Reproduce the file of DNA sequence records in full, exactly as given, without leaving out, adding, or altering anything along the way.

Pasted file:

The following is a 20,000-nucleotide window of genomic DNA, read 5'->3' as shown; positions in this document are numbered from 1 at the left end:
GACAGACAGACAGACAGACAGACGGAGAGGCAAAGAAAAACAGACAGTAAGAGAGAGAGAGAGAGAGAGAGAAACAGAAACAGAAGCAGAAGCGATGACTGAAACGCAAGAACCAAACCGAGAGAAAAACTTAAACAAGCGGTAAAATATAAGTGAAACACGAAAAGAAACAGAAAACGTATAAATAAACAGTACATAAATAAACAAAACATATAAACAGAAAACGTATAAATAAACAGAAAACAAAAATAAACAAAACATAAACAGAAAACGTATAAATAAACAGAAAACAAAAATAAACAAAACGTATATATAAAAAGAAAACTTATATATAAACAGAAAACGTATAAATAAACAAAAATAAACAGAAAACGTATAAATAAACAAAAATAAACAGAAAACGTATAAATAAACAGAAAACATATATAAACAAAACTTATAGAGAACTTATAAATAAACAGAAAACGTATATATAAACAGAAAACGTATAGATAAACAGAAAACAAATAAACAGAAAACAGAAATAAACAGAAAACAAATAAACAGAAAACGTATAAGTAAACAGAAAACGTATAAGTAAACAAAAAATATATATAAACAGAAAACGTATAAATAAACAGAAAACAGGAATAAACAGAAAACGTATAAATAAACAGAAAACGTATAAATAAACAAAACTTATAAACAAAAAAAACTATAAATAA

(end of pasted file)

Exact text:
The following is a 20,000-nucleotide window of genomic DNA, read 5'->3' as shown; positions in this document are numbered from 1 at the left end:
GACAGACAGACAGACAGACAGACGGAGAGGCAAAGAAAAACAGACAGTAAGAGAGAGAGAGAGAGAGAGAGAAACAGAAACAGAAGCAGAAGCGATGACTGAAACGCAAGAACCAAACCGAGAGAAAAACTTAAACAAGCGGTAAAATATAAGTGAAACACGAAAAGAAACAGAAAACGTATAAATAAACAGTACATAAATAAACAAAACATATAAACAGAAAACGTATAAATAAACAGAAAACAAAAATAAACAAAACATAAACAGAAAACGTATAAATAAACAGAAAACAAAAATAAACAAAACGTATATATAAAAAGAAAACTTATATATAAACAGAAAACGTATAAATAAACAAAAATAAACAGAAAACGTATAAATAAACAAAAATAAACAGAAAACGTATAAATAAACAGAAAACATATATAAACAAAACTTATAGAGAACTTATAAATAAACAGAAAACGTATATATAAACAGAAAACGTATAGATAAACAGAAAACAAATAAACAGAAAACAGAAATAAACAGAAAACAAATAAACAGAAAACGTATAAGTAAACAGAAAACGTATAAGTAAACAAAAAATATATATAAACAGAAAACGTATAAATAAACAGAAAACAGGAATAAACAGAAAACGTATAAATAAACAGAAAACGTATAAATAAACAAAACTTATAAACAAAAAAAACTATAAATAA